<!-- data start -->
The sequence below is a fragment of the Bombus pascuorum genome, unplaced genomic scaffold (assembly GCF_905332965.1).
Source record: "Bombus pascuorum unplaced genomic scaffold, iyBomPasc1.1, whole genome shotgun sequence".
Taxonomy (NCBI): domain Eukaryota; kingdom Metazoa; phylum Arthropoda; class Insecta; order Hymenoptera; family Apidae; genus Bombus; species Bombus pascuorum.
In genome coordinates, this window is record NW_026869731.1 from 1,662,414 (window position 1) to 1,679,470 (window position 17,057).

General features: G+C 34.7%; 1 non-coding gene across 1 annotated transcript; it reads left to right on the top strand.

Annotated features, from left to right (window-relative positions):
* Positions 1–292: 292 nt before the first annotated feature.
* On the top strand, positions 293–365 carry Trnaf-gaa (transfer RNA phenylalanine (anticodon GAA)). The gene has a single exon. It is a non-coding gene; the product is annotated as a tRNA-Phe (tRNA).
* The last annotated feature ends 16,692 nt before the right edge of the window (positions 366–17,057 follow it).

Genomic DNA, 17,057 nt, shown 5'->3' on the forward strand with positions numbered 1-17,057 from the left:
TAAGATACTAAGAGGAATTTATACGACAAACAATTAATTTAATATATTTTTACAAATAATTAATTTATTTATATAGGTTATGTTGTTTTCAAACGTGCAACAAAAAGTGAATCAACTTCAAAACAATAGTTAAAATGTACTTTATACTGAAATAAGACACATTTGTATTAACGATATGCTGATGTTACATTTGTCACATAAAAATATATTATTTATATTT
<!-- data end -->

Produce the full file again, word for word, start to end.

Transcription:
The sequence below is a fragment of the Bombus pascuorum genome, unplaced genomic scaffold (assembly GCF_905332965.1).
Source record: "Bombus pascuorum unplaced genomic scaffold, iyBomPasc1.1, whole genome shotgun sequence".
Taxonomy (NCBI): domain Eukaryota; kingdom Metazoa; phylum Arthropoda; class Insecta; order Hymenoptera; family Apidae; genus Bombus; species Bombus pascuorum.
In genome coordinates, this window is record NW_026869731.1 from 1,662,414 (window position 1) to 1,679,470 (window position 17,057).

General features: G+C 34.7%; 1 non-coding gene across 1 annotated transcript; it reads left to right on the top strand.

Annotated features, from left to right (window-relative positions):
* Positions 1–292: 292 nt before the first annotated feature.
* On the top strand, positions 293–365 carry Trnaf-gaa (transfer RNA phenylalanine (anticodon GAA)). The gene has a single exon. It is a non-coding gene; the product is annotated as a tRNA-Phe (tRNA).
* The last annotated feature ends 16,692 nt before the right edge of the window (positions 366–17,057 follow it).

Genomic DNA, 17,057 nt, shown 5'->3' on the forward strand with positions numbered 1-17,057 from the left:
TAAGATACTAAGAGGAATTTATACGACAAACAATTAATTTAATATATTTTTACAAATAATTAATTTATTTATATAGGTTATGTTGTTTTCAAACGTGCAACAAAAAGTGAATCAACTTCAAAACAATAGTTAAAATGTACTTTATACTGAAATAAGACACATTTGTATTAACGATATGCTGATGTTACATTTGTCACATAAAAATATATTATTTATATTT